With everything that went on in the insurance arena in 2018, I’m proud to see where everything is trending and evolving towards.
Especially when you look at it from a coverage and technology standpoint, some carriers are really adapting faster than others – and it’s actually a win-win for everybody. The exciting challenge is for the advisor to keep up with these developments whether it be in coverage or technology and continue to drive value for plan sponsors.
Here’s a quick snapshot of the big-ticket items that made the headlines in 2018, and what’s on deck for 2019.
Cannabis took centre stage this year
There was an incredible amount of speculation leading up to the legalization of cannabis in October. Fortunately, the insurance industry was well-equipped for this transition with all of the federal, provincial and municipal regulations and anticipating how it would play out in benefits plans.
There was a phase in September where every two days you would get an announcement about new companies getting on board with medical cannabis, because nobody wanted to be on the wrong side of history. What I think will happen going forward is that you’re going to see over time more conditions being covered; because right now depending on the insurance company, they will cover anywhere between 3-5 conditions. The core five conditions are multiple sclerosis, cancer, HIV, arthritis, and palliative care, but you will start to see it built out to become more comprehensive list so more people can be covered.
You’re not going to see it just offered unlimited, and sponsors will be cognizant of the costs of medical cannabis. The Canadian Armed Forces is a good example of this where they had to actually cap it because their medical costs were $10,000-$20,000 per employee per year for the ones that are using it – and it became unmanageable.
Companies will start to cover more in 2019, but there will be limitations as to how much they are willing to cover.
What’s going to happen with a national pharmacare program?
I think this is going to be a big issue in the next election.
All the major parties are going to talk about a national pharma care program similar to what Australia, Germany and Sweden did. There are two questions I see stemming from this; who is going to pay for all of this, because the costs will be anything between $19-26 billion and how many prescription drugs will actually be covered?
There are obviously provincial plans, and there will be costs associated with it but they could only cover a quarter of the total drugs. The need for private health care plans is not going to go away just because there is a national pharma care program. Costs will go down, but it will still be a requirement to have private health care coverage.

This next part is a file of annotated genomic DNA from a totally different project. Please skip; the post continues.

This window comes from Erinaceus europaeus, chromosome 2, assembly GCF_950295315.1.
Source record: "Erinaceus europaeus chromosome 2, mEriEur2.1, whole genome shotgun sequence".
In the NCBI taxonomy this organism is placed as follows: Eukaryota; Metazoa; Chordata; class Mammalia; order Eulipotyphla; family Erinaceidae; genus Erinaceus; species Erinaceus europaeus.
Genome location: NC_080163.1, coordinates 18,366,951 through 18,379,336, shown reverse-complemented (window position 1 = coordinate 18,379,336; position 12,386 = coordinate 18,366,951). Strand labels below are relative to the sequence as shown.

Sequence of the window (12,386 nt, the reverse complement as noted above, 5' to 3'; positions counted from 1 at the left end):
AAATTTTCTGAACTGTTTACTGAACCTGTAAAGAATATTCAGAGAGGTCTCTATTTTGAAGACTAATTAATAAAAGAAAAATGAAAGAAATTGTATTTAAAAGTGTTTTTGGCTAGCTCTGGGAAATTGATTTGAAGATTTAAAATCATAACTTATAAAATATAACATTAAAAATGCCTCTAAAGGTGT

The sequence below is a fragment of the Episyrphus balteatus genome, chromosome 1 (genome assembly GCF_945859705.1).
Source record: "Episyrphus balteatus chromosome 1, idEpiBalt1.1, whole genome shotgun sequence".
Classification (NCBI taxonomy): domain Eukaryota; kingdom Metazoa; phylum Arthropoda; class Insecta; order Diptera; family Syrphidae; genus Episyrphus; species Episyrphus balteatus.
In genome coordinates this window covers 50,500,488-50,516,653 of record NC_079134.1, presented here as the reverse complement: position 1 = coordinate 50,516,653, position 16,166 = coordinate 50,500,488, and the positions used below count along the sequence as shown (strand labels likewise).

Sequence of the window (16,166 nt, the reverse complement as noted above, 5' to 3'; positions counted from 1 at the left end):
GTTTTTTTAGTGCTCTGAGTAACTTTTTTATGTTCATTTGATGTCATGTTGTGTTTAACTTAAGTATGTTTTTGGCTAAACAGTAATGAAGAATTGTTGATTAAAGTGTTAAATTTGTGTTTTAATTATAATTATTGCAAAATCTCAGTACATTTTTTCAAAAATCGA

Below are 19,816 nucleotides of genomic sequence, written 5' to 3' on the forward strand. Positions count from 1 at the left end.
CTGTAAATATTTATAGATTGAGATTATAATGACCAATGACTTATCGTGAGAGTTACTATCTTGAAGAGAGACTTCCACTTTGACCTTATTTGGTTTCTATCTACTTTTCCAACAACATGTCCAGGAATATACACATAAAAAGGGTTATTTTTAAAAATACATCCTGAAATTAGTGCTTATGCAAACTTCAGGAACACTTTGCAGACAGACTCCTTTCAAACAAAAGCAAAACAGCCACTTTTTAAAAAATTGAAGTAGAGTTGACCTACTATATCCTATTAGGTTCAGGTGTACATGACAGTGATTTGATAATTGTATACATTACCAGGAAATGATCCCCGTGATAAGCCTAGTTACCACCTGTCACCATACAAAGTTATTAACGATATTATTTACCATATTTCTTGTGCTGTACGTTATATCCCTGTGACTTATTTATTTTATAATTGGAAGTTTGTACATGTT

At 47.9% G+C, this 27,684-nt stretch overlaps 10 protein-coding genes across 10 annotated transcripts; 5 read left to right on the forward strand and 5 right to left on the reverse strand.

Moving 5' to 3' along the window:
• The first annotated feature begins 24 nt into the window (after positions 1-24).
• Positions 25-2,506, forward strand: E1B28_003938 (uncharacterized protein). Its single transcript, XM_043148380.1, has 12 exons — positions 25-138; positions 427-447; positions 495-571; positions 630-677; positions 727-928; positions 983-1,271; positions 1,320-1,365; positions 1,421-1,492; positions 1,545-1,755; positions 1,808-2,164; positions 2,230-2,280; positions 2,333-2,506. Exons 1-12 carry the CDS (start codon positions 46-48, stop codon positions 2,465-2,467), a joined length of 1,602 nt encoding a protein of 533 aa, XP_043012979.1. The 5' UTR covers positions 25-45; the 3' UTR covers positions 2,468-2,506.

That’s why I firmly believe that all the political parties will pick up on it, but it won’t come to fruition in 2019.
“Doctor in a Pocket” will really take off
I personally believe that telemedicine will be huge in 2019.
Cognitive behavioural therapy helps remove barriers for people who need support, whether it’s related to geography, cost or specific challenges with anxiety or depression. Many diagnoses do not require a hands-on in-person consultation, and this saves hours in someone’s day.
When you think of someone who just moved to Toronto and do not have a family doctor, (and we know the challenges with getting a family doctor in Toronto,) to have an employer that offers online support will give them access to someone on a fairly accessible basis. This is huge for increasing employee loyalty and productivity.
Understandably, it’s difficult for smaller employers in the startup space to tailor and personalize their coverage, because you are kind of limited to what you can do, but having something as malleable as this to supplement your benefits plan and world-class health care system can do wonders for your young team.
Cognitive behaviour therapy will be more available, with online platforms for psychotherapists so I think you’re going to see a transition online from your traditional model, and a considerable uptick in the next 12 months.
Proposed Amendments to OHIP+
Beginning in March 2019, children and youth who do not have existing prescription drug benefits covered by private plans will continue to receive coverage through OHIP+.
My thinking is that this is happening all too quickly. And while I understand from a fiscal standpoint why the provincial government is promising these cost savings, the timeframe for implementation was kept under wraps for a long time now and there are far too many questions to answer before the end of Q1.
Will the government actually have the necessary systems in place with insurers and pharmacies by late March? Will pharmacists be able to verify whether customers under 25 have private coverage? Will they actually be able to “police” this function? And is the proper IT system in place to handle this?
This is still clouded with complications, and I don’t feel it will be as smooth a transition as we’re led to believe.
Between the massive uprising with Toronto’s tech boom, absenteeism, cannabis legalization and how we approach mental health issues, you have to be able to pivot quickly to adapt to the evolving needs of the modern workforce. And if 2018 has shown us anything, it’s that the war for tech talent will only continue to mount as we flip the calendar.